He didn’t have any reason to suspect his grandmother’s lamp. No evidence presented itself except for the strange fear that would suddenly grip him occasionally. It was the sort of apprehension he remembered having felt when he was a child and his dad would come home from a difficult day at work; the quiet buzzing that would fill his head as he hid in his closet, hoping that the stomps would continue past his room and down the unlit hallway to the master bedroom. The same dryness in his mouth as he knelt in the dark corner, pulling at the sleeves of his shirt, the smell of rat urine potent enough to wrinkle his nose but not strong enough to make him leave. The cold of knowing that something could happen, if he weren’t careful enough.
He hadn’t felt that fear in years—not since he moved out—but it was here, now.
He dealt with this strange sensation very bravely. He stayed away from the house most of the day, and he could blame the goosebumps across his arms on the cool Autumn winds. The minor inconveniences, however, did not end.
The lights were no longer burning out. No ﹘ instead, they burst violently, scattering glass across the floor as though they belonged in a horror movie.He cleaned up three bulbs in three separate rooms before he decided to just keep the lights off. Except his grandmother’s lamp.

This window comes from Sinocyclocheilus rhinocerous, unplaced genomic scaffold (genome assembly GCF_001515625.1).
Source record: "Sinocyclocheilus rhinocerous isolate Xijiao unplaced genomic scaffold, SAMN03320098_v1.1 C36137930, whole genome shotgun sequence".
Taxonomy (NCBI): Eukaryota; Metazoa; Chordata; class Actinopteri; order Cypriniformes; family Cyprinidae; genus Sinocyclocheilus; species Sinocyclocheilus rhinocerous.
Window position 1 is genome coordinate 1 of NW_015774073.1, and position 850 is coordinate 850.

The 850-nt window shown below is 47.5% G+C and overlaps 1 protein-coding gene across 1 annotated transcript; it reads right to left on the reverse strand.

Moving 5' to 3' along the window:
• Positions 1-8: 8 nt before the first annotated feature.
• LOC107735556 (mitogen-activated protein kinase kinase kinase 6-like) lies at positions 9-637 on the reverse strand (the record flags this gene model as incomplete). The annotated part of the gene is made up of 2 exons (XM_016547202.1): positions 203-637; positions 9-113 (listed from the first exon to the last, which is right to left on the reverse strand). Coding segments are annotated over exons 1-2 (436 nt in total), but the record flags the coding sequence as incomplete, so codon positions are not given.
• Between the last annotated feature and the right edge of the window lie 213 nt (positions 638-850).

His grandmother’s lamp remained lit until October 20, 2021, when he received a call from his neighbor.
“Richard! Hey, this is Carol, I know you said you weren’t interested in the neighborhood watch, but, um, I thought I might want to give you a call anyway, because we should all look out for each other, no matter our own, um, deeply held convictions,” she began, seemingly out of breath, yet somehow able to say so much.
“Right,” Richard grumbled as he perused the frozen pizza section. “What do you need, Carol?”
“Oh, nothing. I was wondering if your car was in the shop because it’s not in the driveway. And, if the reason it’s not in the driveway is because you aren’t home, well, you may want to be aware that there is some smoke coming from your house,” she said cautiously, as though she had the time to choose her words when the purpose of her call was essentially to say: “Your house is on fire.”
Richard hissed a quick, “Shit,” and hung up. He dropped his basket and lightly jogged out of the store, fingers fumbling as he typed in the number for the fire department.